Updated: Jan 29
This blog series outlines my life, seen through the lens of the books I have read.
At the age of eleven I left primary school and had to commute to grammar school by train, 12 miles each way, every day for seven years. Aged 13 or 14 I saw someone on the diesel locomotive reading ‘Lord of the Rings’ (LOTR) by JRR Tolkien. It looked a very grown-up novel, and very thick. I think I had already read ‘The Hobbit’ and was gripped by Bilbo’s journey to confront the dragon Smaug with a group of gold-hungry dwarves. After reading that, I didn’t feel ready for the sequel. But by the time I was 14, I was avidly devouring LOTR so much that I remember finishing an exam in our first floor classroom and immediately pulling out the book to read another chapter rather than preparing for the next exam.
I think I’ve read the story four times now. On one occasion I wanted to reread Sam’s welcome home right at the end of the book when Rosie settles him into the chair by the fire and plonks the youngest child on his lap. What a brilliant ending. ‘Well, I’m back he said.’ From that I reread the whole of the last chapter and I was hooked and so had to start all over again from the beginning. Maybe it was while reading the book this time through that my mum was in hospital, being treated for emphysema. She routinely went to Brompton Hospital in London, but I remember once she was staying at a large house cum hospital in the country. LOTR was filling my imagination. I was too restless to stay long talking to mum, so I left Dad and my sister, Brenda, in her room and went out to wander through the wooded grounds. It was autumn, and I kicked dead leaves and felt the change of season twanging my restlessness. It was a powerful feeling. The wind called to me to journey, or to travel, or to new horizons, but I was too young. I have felt this restlessness many times since and it has led me to accept challenges and adventures, but none so perilous as the one Frodo and Sam had.
Among the things that struck me in LOTR is the mixture of good and bad in people. Boromir was a good man with a weakness that undermined all his nobility. Saruman was a wise wizard who was seduced by power. Even Gandalf knew he was weak and could be tempted to wrong choices. I was always impressed with Sam’s loyalty to Frodo and, for me, the hardest sections of the book are those where Frodo’s mind has been poisoned against Sam by Gollum.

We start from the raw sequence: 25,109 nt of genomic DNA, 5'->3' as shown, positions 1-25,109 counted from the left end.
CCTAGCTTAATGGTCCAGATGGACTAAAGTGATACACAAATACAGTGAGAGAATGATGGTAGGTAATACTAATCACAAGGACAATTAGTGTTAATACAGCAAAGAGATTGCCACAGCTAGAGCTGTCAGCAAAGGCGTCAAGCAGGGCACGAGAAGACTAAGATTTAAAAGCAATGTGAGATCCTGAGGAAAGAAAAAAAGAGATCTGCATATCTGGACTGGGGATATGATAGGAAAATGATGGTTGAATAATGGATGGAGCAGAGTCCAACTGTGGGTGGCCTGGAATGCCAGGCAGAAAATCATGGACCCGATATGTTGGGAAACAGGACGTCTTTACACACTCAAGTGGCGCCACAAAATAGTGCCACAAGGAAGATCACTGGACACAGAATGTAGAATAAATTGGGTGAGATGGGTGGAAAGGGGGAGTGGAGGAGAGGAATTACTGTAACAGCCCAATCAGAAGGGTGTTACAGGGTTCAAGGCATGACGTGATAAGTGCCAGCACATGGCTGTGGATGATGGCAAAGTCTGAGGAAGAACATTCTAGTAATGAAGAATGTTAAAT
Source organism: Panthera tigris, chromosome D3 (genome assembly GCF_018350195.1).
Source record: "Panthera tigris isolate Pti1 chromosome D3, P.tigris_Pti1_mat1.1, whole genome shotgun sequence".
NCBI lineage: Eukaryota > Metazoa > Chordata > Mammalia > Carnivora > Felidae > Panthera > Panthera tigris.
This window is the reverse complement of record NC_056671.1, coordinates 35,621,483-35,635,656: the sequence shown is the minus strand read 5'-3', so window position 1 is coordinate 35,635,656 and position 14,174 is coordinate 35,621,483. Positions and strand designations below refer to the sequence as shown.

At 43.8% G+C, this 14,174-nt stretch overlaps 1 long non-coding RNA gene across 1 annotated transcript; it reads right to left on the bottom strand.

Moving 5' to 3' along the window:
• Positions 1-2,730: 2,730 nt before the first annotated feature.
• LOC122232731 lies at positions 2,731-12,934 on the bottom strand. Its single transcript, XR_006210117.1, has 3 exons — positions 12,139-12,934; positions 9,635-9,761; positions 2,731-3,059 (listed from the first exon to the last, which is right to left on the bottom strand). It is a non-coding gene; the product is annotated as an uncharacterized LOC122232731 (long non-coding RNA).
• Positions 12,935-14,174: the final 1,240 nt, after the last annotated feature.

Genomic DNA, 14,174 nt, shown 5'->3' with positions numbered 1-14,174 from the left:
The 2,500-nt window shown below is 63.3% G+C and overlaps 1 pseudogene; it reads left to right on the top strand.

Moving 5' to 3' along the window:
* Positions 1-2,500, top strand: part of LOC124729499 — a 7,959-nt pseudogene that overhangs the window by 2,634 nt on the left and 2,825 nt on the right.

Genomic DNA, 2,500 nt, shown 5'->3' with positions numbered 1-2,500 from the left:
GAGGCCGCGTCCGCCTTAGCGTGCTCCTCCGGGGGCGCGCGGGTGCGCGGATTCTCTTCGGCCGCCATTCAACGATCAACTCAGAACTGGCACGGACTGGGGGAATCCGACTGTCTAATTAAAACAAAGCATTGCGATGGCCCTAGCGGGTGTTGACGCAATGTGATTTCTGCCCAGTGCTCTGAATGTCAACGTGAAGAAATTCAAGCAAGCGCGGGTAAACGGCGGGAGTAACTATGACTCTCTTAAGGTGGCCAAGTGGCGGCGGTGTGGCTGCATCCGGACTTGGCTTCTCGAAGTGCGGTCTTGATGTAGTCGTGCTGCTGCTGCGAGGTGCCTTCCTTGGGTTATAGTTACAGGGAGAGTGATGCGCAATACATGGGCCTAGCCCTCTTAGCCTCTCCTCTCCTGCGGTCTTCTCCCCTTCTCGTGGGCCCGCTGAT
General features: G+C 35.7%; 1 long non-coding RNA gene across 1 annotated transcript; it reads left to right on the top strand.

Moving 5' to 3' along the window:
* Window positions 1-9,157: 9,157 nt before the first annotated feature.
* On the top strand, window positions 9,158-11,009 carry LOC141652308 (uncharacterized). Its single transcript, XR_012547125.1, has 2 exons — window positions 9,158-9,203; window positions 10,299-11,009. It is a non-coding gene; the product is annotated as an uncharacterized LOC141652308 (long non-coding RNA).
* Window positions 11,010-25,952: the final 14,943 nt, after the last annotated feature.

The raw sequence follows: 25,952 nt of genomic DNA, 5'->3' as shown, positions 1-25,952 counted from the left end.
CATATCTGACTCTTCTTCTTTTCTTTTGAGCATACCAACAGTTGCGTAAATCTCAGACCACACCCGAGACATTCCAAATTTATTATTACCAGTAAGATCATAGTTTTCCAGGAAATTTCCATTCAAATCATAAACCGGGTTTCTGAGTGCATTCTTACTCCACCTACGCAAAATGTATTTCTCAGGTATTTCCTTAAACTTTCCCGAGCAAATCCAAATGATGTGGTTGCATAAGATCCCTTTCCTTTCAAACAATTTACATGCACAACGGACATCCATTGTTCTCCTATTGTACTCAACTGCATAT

I read a lot of books in my teens. ‘The White Company’, by Arthur Conan Doyle, was very enjoyable. It painted life in the late mediaeval period, perhaps, in colours that were too bright and unblemished. Everyone seemed to be motivated by honour and fairness, which was so unalloyed it was a little troubling. But it was also refreshing to plunge into a story such as this. Alleyn is a clerk who enlists with a company of archers who are off to France to fight as mercenaries. Samkin Aylward is the jolly archer who takes Alleyn under his wing and teaches him what he needs to survive.
I remember getting home after an all-night hike with the Boys’ Brigade and settling down to read another instalment of ‘John Carter, Warlord of Mars’, or one of that series of books by Edgar Rice Burroughs. These were amazing stories, full of adventure on another world. John Carter was a hero on Mars with great strength due to the lower gravitational force on that planet. The world was well described and full of weird creatures and colourful peoples, and Carter had to survive and win acceptance as an outsider. While reading these books I was listening to classical music that was being used to test the radio signal for Capital Radio. There were a couple of two or three hour music loops that were used, and so I got to recognise and appreciate this music. The piece that particularly associated itself with the John Carter stories was the New World symphony by Dvorak - quite appropriate, really. Other, equally evocative pieces included The Sorcerer’s Apprentice, by Dukas, and Borodin’s The Steppes of Asia.